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One of my high performers is a friend of mine; we worked together as peers at my previous job, and he followed me to our new company. I've given him several bits of affirming feedback (and one adjustment), and the last time I asked him if it was okay to give him feedback, he replied, "it's [i]always[/i] okay for you to give me feedback."

Do I take this at face value, and just give him feedback, or do I need to keep asking?

juliahhavener's picture

I would probably still ask. It's obvious he's very open to feedback, but we all have days where one more thing would be too much. Be sure to give him feedback on his openness and willingness to accept your feedback and assure him that you'll continue to ask just in case some day the answer is 'not right now'.

gernot's picture

keep on asking.

It's not only that you ask for a permission, you will also switch him to the feedback receiving mode.

But maybe he is a candidate for the optional extension of the fedback model, so you can ask him in step 4:" Can you do it differently"

rthibode's picture

I agree with Julia and gernot. Would it sound better to him if you said "Is now a good time to give you some feedback?" To me, this sounds less like asking for permission, which seems to be what he's reacting to.

Congrats on using the model!

RichRuh's picture

Definitely ask.

Another thing you might do is to periodically remind your directs that the question is NOT rhetorical. It is perfectly OK to say "no" to that question.

Sometimes I forget that saying 'no' to 'The Boss' isn't always that easy.

--Rich

TomW's picture

I'd still ask. There's always a possibility that it's a busy time, a bad day, or just the wrong moment.

I like R's idea, "Is now a good time for feedback?"

WillDuke's picture

It's respectful to ask. That's why I'd keep asking. It send a specific message. And he definitely sounds like a candidate for modified feedback model. Why, in my opinion, is another sign of respect and trust.

MattJBeckwith's picture

[quote="RichRuh"]Definitely ask.

Another thing you might do is to periodically remind your directs that the question is NOT rhetorical. It is perfectly OK to say "no" to that question.

Sometimes I forget that saying 'no' to 'The Boss' isn't always that easy.

--Rich[/quote]

Rich, that is brilliant. Now that "may I give you some feedback?" is heard throughout my department I should remind people that it's not rhetorical.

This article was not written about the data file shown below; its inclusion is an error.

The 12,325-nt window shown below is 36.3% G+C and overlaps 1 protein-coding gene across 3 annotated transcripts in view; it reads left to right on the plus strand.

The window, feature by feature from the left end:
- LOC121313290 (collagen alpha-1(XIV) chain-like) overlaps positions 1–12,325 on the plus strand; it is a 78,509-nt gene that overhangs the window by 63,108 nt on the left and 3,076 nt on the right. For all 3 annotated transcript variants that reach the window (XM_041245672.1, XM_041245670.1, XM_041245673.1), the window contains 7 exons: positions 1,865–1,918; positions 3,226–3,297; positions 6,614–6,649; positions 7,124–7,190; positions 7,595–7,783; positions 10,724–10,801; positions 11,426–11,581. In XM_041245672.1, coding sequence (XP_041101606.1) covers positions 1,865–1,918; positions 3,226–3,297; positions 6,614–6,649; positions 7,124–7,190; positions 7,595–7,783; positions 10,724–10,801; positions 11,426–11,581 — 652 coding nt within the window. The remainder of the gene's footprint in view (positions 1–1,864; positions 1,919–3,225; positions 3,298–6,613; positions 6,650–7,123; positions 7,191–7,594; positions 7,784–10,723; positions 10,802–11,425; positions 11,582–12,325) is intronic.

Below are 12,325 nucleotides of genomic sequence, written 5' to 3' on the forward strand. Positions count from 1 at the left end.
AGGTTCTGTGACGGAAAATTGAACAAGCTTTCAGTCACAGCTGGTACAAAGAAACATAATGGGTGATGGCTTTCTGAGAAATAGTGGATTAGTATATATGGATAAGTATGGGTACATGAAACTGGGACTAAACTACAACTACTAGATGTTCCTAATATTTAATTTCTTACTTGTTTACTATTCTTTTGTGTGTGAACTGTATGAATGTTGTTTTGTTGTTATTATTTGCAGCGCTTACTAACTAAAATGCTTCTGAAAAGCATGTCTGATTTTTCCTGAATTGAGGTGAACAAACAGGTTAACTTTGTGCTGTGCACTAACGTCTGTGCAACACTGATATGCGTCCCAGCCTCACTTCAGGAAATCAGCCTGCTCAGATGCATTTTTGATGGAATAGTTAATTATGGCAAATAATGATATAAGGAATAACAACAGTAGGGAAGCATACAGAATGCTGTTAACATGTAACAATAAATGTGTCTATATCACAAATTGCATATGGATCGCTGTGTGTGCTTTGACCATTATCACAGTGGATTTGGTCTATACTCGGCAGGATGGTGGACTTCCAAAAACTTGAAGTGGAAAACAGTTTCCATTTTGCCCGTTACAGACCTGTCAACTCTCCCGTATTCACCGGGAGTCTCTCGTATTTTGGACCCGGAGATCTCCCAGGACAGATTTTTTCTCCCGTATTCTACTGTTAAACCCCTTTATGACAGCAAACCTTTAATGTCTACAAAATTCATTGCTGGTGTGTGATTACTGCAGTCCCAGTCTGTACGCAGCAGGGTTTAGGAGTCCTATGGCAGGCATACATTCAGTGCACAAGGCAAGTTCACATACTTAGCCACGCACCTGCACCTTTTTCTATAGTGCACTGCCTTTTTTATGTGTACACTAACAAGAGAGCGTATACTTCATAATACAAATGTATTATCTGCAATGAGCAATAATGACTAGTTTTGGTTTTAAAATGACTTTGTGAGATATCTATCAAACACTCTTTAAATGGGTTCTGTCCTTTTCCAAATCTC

Peter.westley's picture

Another vote for keep on asking. It's about him being in the frame of mind to accept. It's polite. And it removes any ambiguity about what you're doing in that conversation.

mptully's picture

I am totally in agreement with finding out whether NOW is a good time to interrupt someone to give them feedback. It is no different than ringing someone up about something and saying ‘do you have five minutes to talk about x’ and if they don’t, ringing back later.

The place where I feel uncomfortable asking if it is okay to give feedback is in supervisory meetings with PhD students. I cannot help feel that feedback here is the whole point. The reason they have come to the meeting is to get feedback, and plenty of it, on the work that they have previously sent you to read. And you can’t really argue that you need to find out whether NOW is good – both of you have already blocked it out in your diary.

As a result, I tend to use the peer feedback model, just ‘when you do … this is what happens’, or more likely ‘when you write … this is what the reader thinks’.

What do other people do in meeting where the purpose is to teach/train someone to do something? Do you take it as read that feedback is both acceptable at that time and that it will automatically be the job of the learner to come up with how they are going to improve things?

Mary

WillDuke's picture

I don't think you need to ask permission to teach someone something. But when you're making an adjustment, the questions adds to the effectiveness.

So let's say I'm teaching someone how to teach students. I give my teaching tips. I deliver my content. Then I ask permission to give them feedback. With their permission I give them specific feedback (critique?) on their teaching methods.

Mark's picture

ALWAYS ASK when you're talking to a direct.

What your friend is saying is that he has a great attitude about feedback. That doesn't mean that he is ready, at every moment, to really hear it and act upon it.

I've seen this happen...when performance of a friend goes sour, for whatever reason, feedback becomes more negative. And suddenly, you get snapped at for NOT asking.

Finally, it increases the chances you'll give feedback to some other direct without asking.

Always ask.

Mark